Blewed be the man who
sleep." exclaimed Baacho Pants, philo
suphicai squire of the redoubtable Son
(juixote. Aad no oae appreciates thk so
much as tha'asJortamato individual af
flicted with ineoasnia.
A remedy for sleeplessness should be
known by every one, since there ie noth
ing which wul so soon wear oat the en
tire system as being unable to sleep
soundly. "Sleep knits op the raveled
sleeve of care," said Macbeth,
-a pliiloaophy bora of
since his conscience made sleep a
to his eyelids, and he was verging on
madness We have all felt, at some time
or other, the truthfulness of Young's
thought that sleep, "tired nature's sweet
restorer," was like the rich, "his ready
visit pays where fortune smiles," while
lie "flies from woe and lights on lids un
sullied with a tear."
A SEKIOCS BUTTES.
Sleeplessness is dangerous. It will pre
vent the rebuilding of the body after
sickness and will waste away the most
robust if not checked. And, worse than
all. it is a prolific source of madness. To
become unable to sleep soundly or even
reasonably well is cause for. serious
alarm, it is also a source of great suf
fering. Any remedy, therefore, which
will induce sleep to kiss the eyelids
which have wooed the drowsy god in
vain will prove a boon to every one.
The causes of insomnia are legion, but
outride of general nervous debility and
clironic disorder of the nervous system,
whether caused from mental or nervous
diheaae, or from some injury to the
nerve centers, the causes of sleeplessness
may be put down as anything that
causes the blood to flow to the brain in
increased quantities. Strong physical
exercise, rapid hrreitliing-nrfWpthniTht
will, according to the best authorities,
conduce to bring about a state of sleep
lessness. And unless checked it will
grow until it becomes very serioust
It may be stated, as a fact overlooked
by many who find themselves unable to
sleep, that their insomnia arises from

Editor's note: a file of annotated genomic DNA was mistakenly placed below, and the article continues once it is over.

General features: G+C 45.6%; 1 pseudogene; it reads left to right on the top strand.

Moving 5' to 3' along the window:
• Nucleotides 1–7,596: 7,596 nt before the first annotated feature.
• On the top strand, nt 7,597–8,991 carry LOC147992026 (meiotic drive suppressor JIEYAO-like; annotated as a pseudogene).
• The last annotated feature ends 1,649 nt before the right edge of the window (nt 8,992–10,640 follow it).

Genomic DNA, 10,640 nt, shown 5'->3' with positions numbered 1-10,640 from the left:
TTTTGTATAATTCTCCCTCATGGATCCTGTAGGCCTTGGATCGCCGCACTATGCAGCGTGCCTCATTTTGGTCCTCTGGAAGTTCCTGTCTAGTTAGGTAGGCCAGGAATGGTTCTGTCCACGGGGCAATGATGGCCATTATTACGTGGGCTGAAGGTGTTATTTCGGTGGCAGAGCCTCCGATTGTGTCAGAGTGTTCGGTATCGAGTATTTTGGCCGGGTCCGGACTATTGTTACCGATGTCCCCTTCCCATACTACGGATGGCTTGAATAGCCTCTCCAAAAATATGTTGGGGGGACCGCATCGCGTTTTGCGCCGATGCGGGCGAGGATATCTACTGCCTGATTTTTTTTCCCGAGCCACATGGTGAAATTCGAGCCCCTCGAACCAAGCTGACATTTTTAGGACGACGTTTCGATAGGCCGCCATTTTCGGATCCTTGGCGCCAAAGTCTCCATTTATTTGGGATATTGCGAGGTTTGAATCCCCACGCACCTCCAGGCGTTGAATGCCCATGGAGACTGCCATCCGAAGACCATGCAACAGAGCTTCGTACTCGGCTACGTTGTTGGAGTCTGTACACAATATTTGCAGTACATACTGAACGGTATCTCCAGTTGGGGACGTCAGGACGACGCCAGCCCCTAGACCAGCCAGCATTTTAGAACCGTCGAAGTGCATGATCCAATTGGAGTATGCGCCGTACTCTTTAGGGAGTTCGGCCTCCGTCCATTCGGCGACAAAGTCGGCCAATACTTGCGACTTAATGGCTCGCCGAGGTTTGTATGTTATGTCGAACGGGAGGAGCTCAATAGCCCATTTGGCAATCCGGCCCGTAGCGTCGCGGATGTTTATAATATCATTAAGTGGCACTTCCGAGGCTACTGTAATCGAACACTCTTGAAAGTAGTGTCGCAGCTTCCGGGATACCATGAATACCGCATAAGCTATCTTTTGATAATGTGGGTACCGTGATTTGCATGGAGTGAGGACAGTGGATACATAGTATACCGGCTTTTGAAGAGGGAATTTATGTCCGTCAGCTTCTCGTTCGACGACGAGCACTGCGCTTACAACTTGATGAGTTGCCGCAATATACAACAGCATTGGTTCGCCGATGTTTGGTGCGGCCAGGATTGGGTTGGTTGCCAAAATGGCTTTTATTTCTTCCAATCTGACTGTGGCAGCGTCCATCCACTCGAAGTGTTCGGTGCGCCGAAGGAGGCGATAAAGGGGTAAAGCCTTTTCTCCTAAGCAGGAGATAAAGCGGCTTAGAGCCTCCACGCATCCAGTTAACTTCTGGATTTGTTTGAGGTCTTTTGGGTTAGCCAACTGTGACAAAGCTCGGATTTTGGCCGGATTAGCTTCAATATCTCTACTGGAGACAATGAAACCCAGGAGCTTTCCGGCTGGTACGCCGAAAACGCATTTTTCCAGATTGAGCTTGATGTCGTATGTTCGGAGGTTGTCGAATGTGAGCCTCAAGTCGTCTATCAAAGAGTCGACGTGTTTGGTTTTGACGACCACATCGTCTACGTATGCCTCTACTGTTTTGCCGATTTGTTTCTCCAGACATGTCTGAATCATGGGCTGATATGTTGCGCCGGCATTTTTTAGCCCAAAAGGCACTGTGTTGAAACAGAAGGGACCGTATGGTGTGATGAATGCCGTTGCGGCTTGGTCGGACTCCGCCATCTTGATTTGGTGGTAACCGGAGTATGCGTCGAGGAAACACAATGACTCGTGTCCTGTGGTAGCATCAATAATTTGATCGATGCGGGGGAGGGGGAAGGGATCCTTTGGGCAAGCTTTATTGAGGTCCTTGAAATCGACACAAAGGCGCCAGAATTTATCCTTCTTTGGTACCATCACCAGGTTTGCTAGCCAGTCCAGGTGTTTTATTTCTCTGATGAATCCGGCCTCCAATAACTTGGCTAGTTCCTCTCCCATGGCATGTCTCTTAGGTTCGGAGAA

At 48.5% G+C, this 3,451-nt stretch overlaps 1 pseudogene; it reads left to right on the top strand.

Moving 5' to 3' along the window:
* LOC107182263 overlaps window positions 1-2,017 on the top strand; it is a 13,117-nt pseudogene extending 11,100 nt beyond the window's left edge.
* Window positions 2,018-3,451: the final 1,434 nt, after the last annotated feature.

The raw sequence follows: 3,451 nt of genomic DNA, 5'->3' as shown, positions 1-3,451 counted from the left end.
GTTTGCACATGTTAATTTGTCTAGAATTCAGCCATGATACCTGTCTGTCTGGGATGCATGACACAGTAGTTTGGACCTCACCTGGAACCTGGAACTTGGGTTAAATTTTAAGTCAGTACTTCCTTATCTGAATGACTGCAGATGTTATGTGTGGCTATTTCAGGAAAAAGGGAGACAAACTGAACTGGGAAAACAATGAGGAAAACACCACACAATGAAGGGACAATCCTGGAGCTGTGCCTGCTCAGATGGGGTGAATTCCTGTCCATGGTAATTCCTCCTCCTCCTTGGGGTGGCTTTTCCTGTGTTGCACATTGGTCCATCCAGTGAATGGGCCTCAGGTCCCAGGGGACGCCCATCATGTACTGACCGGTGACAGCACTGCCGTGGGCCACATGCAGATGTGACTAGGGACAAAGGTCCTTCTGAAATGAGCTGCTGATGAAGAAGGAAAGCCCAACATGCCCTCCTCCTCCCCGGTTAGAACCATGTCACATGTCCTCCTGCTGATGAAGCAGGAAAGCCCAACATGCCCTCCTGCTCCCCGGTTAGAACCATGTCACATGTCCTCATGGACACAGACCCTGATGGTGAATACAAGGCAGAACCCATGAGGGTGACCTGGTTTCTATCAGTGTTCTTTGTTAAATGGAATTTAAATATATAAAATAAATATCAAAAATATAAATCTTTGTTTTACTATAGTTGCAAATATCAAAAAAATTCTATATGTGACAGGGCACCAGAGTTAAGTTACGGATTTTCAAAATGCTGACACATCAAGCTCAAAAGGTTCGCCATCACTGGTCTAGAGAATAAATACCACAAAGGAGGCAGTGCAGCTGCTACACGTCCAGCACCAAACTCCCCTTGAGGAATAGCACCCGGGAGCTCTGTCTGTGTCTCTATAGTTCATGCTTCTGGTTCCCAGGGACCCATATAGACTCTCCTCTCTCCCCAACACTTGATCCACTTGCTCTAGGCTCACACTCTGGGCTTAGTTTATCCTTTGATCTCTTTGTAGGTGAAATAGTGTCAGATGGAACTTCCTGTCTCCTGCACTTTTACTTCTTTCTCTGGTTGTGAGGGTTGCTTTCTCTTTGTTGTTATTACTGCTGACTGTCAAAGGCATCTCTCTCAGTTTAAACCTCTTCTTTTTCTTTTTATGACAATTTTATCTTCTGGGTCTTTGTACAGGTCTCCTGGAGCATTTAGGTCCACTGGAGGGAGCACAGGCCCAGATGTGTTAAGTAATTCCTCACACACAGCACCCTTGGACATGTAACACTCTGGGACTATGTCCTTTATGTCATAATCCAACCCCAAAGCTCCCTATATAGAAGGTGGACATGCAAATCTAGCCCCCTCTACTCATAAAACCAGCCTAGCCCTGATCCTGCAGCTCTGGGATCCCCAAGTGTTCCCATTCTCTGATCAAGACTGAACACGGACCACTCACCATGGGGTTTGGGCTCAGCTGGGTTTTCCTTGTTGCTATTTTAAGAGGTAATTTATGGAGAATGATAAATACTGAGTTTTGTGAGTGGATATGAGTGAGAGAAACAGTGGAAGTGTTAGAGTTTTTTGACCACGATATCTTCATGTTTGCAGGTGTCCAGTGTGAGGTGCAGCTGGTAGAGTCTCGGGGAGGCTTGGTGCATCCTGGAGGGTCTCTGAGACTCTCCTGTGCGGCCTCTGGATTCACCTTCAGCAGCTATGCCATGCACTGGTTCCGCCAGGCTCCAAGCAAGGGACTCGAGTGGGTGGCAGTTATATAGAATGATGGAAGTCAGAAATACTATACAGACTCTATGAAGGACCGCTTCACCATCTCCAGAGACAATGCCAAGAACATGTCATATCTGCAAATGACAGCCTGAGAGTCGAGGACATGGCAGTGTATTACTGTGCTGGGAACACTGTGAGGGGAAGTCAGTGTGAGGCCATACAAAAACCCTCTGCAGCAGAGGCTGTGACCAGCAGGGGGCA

carelebness on their part in failing to
observe certain easily ascertained rules
in regard to sleeping.
The body cannot sleep while the brain
is excited. Anything which will dimin
ish the flow of blood to the brain will
allay excitement. Very deep, slow and
quiet respiration will soothe the brain
to a great degree, and. at the same time,
serve the purpose of detracting the at
tention of the mind from the matters
which may disturb it.
Moderate heat, monotony of sound
and darkness tend to make one sleepy.
The only effect of darkness is to shut out
external objects and thus assist in quiet
ing tlie mind. The notion that sleep ob
tained in the daytime is not beneficial
has no reason to support it. Sleep is
sleep, and if one can sleep soundiv and
well in the day time it serves the same
purpose as sleep obtained at night. But
few people can do this on account of the
light and noise. Hence the old but er
roneous idea that only sleep at night
could thoroughly rest and recuperate the
body and mind after their labors. This
is abundantly proven in the case of in
fants and convalescents. Both sleep in
the day time equally as well as at night,
and both grow more while sleeping than
Cool, fresh air is the best to sleep in.
fiXtreme neat ana closeness of tne air
tend to prevent sleep, as does profuse